renowned Filipina photojournalist Maria Ressa of Rappler was arrested at the paper’s headquarters on suspicion of “cyber libel” by the Philippine Department of Justice on Wednesday, February 13.
Ressa, a former CNN bureau chief and current CEO of Rappler, claimed her stake as a lead critic against President Rodrigo Duterte and his administration, providing damning coverage of the controversial war on drugs that claimed thousands of lives through extrajudicial killings.
“These legal acrobatics show how far the government will go to silence journalists, including the pettiness of forcing me to spend a night in jail,” Ressa, 55, said in a statement following her arrest.
The charges stem from a story published to Rappler involving businessman Wilfredo Keng from May 2012, months before the Philippines adopted a cybercrime prevention law. In 2014, Keng claimed that the piece linked him to human and drug trafficking, which prompted the paper to update the article that same year.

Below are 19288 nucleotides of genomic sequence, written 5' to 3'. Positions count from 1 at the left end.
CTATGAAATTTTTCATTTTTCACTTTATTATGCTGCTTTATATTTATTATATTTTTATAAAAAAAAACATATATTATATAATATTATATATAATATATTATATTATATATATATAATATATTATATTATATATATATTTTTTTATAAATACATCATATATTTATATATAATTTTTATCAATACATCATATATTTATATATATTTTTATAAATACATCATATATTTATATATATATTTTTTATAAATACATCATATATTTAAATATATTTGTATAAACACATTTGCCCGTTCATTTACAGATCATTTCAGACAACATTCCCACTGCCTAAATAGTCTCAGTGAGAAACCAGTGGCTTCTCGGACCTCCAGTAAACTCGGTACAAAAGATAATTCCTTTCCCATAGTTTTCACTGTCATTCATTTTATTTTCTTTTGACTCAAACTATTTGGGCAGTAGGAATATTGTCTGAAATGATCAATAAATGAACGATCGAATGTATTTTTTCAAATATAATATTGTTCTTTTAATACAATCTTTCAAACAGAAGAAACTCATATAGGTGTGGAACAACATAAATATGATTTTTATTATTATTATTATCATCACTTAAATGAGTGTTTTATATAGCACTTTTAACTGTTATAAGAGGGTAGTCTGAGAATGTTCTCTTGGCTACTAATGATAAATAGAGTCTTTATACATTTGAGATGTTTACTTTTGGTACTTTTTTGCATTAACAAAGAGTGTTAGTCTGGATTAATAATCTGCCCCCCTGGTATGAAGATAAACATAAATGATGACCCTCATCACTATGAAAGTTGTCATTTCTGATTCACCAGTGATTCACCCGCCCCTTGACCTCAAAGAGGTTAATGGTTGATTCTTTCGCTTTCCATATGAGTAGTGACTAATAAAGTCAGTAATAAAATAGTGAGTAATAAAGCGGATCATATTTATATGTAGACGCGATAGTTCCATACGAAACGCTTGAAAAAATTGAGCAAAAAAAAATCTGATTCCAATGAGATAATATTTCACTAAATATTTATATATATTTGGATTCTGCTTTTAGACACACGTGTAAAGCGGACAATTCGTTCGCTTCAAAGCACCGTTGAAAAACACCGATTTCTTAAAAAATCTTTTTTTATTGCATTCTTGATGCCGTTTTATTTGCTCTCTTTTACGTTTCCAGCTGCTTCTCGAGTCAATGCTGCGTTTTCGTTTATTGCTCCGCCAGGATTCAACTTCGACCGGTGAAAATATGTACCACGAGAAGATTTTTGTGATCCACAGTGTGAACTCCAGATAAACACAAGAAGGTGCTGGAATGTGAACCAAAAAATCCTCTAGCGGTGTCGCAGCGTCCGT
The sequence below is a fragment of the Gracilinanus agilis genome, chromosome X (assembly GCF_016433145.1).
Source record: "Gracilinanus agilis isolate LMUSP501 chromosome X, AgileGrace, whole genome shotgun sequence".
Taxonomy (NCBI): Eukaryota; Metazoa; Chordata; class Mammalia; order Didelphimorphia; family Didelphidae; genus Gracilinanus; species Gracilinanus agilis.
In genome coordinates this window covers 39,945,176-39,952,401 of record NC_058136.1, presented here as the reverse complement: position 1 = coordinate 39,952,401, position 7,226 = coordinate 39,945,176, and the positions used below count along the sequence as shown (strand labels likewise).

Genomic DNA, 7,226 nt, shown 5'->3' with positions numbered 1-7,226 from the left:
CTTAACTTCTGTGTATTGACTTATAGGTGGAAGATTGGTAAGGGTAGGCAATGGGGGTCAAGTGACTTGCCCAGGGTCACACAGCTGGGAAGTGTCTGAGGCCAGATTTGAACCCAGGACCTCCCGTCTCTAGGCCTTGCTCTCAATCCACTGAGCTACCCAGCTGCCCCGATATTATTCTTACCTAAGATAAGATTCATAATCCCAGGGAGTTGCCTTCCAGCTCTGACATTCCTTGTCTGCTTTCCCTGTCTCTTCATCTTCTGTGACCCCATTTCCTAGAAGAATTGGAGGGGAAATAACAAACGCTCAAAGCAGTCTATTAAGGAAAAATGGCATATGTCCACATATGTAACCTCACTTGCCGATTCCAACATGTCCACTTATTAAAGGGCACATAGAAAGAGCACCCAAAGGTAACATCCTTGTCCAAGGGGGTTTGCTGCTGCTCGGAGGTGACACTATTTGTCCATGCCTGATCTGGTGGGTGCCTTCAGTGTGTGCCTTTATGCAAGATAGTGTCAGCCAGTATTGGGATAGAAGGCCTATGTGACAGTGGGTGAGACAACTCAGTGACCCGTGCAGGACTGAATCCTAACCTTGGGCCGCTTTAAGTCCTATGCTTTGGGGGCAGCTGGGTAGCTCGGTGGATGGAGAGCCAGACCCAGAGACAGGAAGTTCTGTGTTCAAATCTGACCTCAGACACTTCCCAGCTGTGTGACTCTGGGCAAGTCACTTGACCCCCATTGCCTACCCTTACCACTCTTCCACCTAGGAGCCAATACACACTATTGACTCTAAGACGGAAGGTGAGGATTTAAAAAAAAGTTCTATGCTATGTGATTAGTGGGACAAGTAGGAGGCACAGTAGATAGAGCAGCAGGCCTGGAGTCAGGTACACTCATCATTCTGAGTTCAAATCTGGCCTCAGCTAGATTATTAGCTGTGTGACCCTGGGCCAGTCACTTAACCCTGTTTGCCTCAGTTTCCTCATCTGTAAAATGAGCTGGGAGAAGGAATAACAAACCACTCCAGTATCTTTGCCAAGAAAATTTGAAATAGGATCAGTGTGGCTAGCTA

Keng argued that the article’s change in 2014 was under the purview of the cybercrime prevention law.
Since her arrest, Rappler continues to defend its CEO and urge the government to drop the charges, which they call “absurd and baseless.”
“Maria Ressa, along with her colleagues at Rappler, has fearlessly exposed the abuses of the Duterte government, even in the face of relentless harassment,” the online news outlet said in a statement. “By arresting her on these absurd and baseless charges, concerning an article published 7 years ago and prior to the enactment of the very law under which she is being charged, the Philippines government has exposed how desperate it is to silence critics and stamp out independent journalism in the country. We call on the Duterte government to immediately drop these charges and release Ressa. Investigative journalism is not a crime.”
Despite Ressa’s ongoing strife with the administration, presidential spokesperson Salvador Panela told reporters that Ressa’s arrest “has nothing to do with freedom of expression or freedom of the press. I think I’d rather advise Maria Ressa [to] just focus on her defense.
After years of covering the war on drugs in the Philippines, Ressa was one of four journalists named by TIME magazine as Person of the Year in 2018.
Ressa’s charges of cyber libel come at the heels of a November 2018 charge against Ressa and Rappler for alleged tax evasion and failure to file tax returns, a claim which both defendants denied.